One of the reasons that Canadian universities have such an astonishing level of freedom from government oversight – particularly in Ontario – is that our university presidents have over the years achieved absolute mastery of the art of “embrace and contain.”
Devotees of Yes, Minister, will know what I’m talking about. “Minister,” Sir Humphrey would say, “I am fully seized of your aims and will do my utmost to put them into practice.” This, of course, was code for saying that the department was going to sit on the initiative until the Minister forgot about it. Embrace the idea, but contain and subtly redefine its meaning out of existence.
Queen’s President Daniel Woolf gave a masterclass in this a few weeks ago in an op-ed about the Ontario Ministry of Training, Colleges and University’s summer consultation tour which appeared in the Globe on August 9th. Striking a slightly different pose from the rest of his fellow Ontario Presidents (most of whom feel the less said about this Minister the better), he embraced Glen Murray’s call for change, warning grimly about “the consequences of doing nothing” and suggesting that “the government’s latest paper is a good kickstart” to a new round of discussions about university reform.
Then came the contain. He went on to say that the change in universities is “difficult and complex,” that the process will require “compromise and negotiation,” and ended with a call to “do it right – not just right now.” Translation: Back off, Minister, we’ll do it our way, thanks. But doesn’t it sound nicer the way he says it?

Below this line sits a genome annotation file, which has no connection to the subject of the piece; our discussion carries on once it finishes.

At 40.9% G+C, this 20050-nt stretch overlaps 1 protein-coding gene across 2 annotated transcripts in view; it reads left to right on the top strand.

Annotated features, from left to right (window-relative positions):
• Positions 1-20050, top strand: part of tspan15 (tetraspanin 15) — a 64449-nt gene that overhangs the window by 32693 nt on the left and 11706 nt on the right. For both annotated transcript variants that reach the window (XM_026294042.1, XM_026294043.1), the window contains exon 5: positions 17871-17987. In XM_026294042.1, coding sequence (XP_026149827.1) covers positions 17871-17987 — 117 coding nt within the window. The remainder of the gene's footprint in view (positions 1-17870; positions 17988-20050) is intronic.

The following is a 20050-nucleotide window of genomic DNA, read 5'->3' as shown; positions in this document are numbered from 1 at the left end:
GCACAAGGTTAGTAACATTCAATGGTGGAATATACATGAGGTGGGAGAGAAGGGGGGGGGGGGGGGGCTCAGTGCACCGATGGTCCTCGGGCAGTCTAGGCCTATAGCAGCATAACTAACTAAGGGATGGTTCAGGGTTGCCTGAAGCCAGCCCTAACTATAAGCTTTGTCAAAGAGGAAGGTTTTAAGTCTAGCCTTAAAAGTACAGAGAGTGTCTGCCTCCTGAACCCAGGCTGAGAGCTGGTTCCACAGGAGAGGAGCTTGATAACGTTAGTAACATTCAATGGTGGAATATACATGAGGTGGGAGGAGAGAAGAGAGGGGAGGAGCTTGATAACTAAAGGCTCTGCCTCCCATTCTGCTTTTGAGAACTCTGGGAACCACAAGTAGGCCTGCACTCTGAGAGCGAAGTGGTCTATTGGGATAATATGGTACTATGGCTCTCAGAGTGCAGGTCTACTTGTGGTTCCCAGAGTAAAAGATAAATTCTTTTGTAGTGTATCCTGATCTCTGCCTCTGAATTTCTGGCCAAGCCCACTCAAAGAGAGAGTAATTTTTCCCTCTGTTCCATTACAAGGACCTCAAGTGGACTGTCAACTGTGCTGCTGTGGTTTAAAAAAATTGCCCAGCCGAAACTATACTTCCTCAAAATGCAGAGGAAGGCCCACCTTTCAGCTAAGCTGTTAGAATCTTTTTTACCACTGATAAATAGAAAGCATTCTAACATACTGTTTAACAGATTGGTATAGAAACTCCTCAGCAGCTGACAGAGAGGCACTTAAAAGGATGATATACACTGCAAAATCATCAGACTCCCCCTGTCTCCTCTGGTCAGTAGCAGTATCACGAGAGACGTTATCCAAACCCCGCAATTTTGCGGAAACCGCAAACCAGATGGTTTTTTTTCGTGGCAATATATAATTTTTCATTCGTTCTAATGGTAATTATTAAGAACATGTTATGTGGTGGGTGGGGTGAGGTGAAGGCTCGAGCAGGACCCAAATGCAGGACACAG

Of course, Woolf’s been on the other end of this process, too. When he first returned to Queen’s, back in 2009, he tried to get the community to start thinking about the need for change to adapt to straightened financial circumstances. Among other things, this included the need to start thinking about concentrating resources, focusing on core competencies, etc. In this, he was a good eight to 12 months ahead of most other university presidents.
He then asked a panel of senior academics to consult widely on what Queen’s core competencies actually were and wound up on the receiving end some serious embrace-and-contain from his own faculty. A few months later, the report came back with the conclusion – suitably embellished with statements of values, etc. – that Queen’s had two major core competencies. One was teaching. The other was – wait for it – research. There was a bit more to it, of course, but that was the core message – Queen’s should concentrate on research and teaching. Brilliant.
Anyways, embrace-and-contain – a key weapon in any academic’s arsenal. Use it wisely, grasshoppers.